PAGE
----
Immovable Object versus Unstoppable Force: Capex and the Marginal Cost of Production
One of the courses I study in the Farmyard Podcast University is economics. I like making sense of the world, and sometimes economics help make sense of the world. Sometimes. Sometimes it seems flatly contradictory. Here is one of those cases.
The theory of production states that in a competitive market, prices will stabilize at the marginal cost of production. That is, if I am a farmer with a bunch of wheat, I will be willing to sell my next kilo at the cost to raise that additional kilo. If seed, fertilizer, and diesel cost me $10 for that kilo, I will rationally take anything more than $10 for it. Since lots of other farmers are also competing to sell wheat, the price will fall to $10. I would be a chump to insist on a higher price and risk not selling at all. I would be a chump to sell for less than my cost of production. Price = marginal cost of production.
The theory or production is used to “logically” justify a price of $0 for information. Since the marginal cost of production (the amount to distribute the next download) is essentially zero, so the story goes, the price for information will tend to zero.
This theory takes a very narrow view of economics. Somebody has to pay for the tractor and the land. In this model, such costs get paid for out of an irrelevantly small slice of the price.
Businesses divide the money they spend in to capital expenditure, CAPEX, and operational expenditure, OPEX. CAPEX is money spent in anticipation of future gain, like buying a new tractor or writing a programming tool. OPEX is money spent in anticipation of immediate gain, like buying seed or paying this month’s bandwidth bill. The distinction between CAPEX and OPEX is important for tax reasons and because balancing the two in various ways can offer different business models.
OPEX is really our friend the marginal cost of production by a different name. Bringing CAPEX into the picture highlights the absurdity of the “price = marginal cost of production” theory as OPEX trends to zero. That little “capital tax” added to every price becomes increasingly significant. What happens when price = marginal cost = $0? Like quantum effects, once you reach a certain scale the rules change. The Newtonian economics of “price = marginal cost of production” are overwhelmed by the need to finance the upfront capital. The form of solution to this has yet to emerge.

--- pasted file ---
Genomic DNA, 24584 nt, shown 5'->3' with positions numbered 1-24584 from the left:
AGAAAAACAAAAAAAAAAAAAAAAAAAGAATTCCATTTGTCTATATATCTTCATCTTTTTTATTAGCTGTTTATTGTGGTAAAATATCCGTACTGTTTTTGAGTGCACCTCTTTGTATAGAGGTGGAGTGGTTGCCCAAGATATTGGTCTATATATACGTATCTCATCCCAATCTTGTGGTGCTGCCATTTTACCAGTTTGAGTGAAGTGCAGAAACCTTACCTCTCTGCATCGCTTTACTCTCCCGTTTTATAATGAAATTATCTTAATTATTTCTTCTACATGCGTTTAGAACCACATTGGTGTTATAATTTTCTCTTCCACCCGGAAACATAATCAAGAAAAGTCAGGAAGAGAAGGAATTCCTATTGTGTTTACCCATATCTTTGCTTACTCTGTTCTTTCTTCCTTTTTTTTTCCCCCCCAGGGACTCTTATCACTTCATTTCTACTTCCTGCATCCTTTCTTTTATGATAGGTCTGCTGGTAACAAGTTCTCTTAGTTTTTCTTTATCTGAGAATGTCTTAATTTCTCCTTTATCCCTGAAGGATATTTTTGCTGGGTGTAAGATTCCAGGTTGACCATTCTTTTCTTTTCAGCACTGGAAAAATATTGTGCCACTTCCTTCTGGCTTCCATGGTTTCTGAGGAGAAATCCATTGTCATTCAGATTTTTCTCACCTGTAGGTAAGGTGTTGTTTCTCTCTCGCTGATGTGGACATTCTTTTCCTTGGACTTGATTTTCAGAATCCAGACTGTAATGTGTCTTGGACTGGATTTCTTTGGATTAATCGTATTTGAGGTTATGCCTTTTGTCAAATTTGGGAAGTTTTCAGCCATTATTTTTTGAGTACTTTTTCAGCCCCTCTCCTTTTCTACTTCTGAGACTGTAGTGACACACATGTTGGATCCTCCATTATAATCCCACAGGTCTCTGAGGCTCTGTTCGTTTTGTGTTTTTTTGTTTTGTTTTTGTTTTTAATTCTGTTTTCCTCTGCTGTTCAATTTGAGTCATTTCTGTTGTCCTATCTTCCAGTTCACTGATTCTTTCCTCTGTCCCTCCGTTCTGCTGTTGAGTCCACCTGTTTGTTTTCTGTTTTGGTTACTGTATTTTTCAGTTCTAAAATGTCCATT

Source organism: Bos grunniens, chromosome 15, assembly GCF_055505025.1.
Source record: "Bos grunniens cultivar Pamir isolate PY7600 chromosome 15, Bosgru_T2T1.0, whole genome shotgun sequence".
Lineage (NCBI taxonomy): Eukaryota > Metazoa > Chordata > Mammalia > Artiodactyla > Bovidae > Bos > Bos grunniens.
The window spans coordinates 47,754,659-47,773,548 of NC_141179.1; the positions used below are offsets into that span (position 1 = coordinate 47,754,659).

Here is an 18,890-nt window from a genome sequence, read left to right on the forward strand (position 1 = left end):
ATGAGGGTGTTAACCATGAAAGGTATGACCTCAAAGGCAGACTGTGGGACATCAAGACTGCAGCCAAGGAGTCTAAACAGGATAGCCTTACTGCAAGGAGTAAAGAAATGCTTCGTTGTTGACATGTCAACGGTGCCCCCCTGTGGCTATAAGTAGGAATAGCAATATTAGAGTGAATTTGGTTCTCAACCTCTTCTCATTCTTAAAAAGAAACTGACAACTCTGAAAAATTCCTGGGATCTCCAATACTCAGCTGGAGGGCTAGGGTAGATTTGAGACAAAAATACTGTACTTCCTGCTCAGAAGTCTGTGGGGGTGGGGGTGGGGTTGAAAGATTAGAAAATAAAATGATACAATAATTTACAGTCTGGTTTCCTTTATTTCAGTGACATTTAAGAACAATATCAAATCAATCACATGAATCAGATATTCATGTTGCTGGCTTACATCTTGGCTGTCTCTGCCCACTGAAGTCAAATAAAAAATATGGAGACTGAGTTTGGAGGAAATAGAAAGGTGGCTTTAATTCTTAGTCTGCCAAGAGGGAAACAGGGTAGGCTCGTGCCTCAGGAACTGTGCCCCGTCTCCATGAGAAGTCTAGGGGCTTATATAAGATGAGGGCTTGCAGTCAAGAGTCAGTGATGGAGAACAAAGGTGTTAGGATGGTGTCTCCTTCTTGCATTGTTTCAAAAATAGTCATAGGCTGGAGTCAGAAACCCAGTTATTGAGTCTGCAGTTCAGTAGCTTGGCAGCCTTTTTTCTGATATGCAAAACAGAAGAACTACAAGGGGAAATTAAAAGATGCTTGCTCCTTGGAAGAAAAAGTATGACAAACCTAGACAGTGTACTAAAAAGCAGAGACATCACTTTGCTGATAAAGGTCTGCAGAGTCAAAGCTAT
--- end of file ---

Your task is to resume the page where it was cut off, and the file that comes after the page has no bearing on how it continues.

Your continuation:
Is This Really a Problem?
One of the factors that has kept this dilemma from being a problem to date is increasing capital efficiency. A programmer today can produce software for much, much less than he would have required for the same functionality even ten years ago. In fields like journalism or music, the cost of doing an okay job has likewise fallen dramatically.
The word “okay” is important in that last sentence. There is a difference between an article written by Malcolm Gladwell (on this very topic) and one written by, well, me. But if his costs money and mine is free and you don’t care enough about the difference, he can’t charge for his. I don’t care about charging for mine, because I make my money on, on, on… I’ll get back to you on that.
Cracks are appearing in the system. One of my pressing needs is an efficient environment for collaborating in real-time on code. Many projects have started to provide such functionality, but most (all in the Eclipse world) have stalled short of solving the problem. Increasing capital efficiency in this case can’t overcome the size of the task of solving a difficult programming problem. The capital just isn’t there to solve the whole problem. A group of smart, poor graduate students can’t muster the capital necessary to solve it and a VC would have to be crazy to invest in it, given that no one will pay for a solution. And so a socially, economically significant problem goes unsolved.
I don’t have a resolution of this dilemma. CAPEX is immovable but the pressure for “price = marginal cost of production” is unstoppable. One argument was that in a world of abundance, things that couldn’t be replicated easily, like one’s own physical presence, would increase in value. I am not finding that to be true, but I’m experimenting with selling a remote pair programming session. I’ll get back to you on how it works. In the meantime I have some good ideas waiting for capital, I just can’t promise any payoff. I know I’m not alone.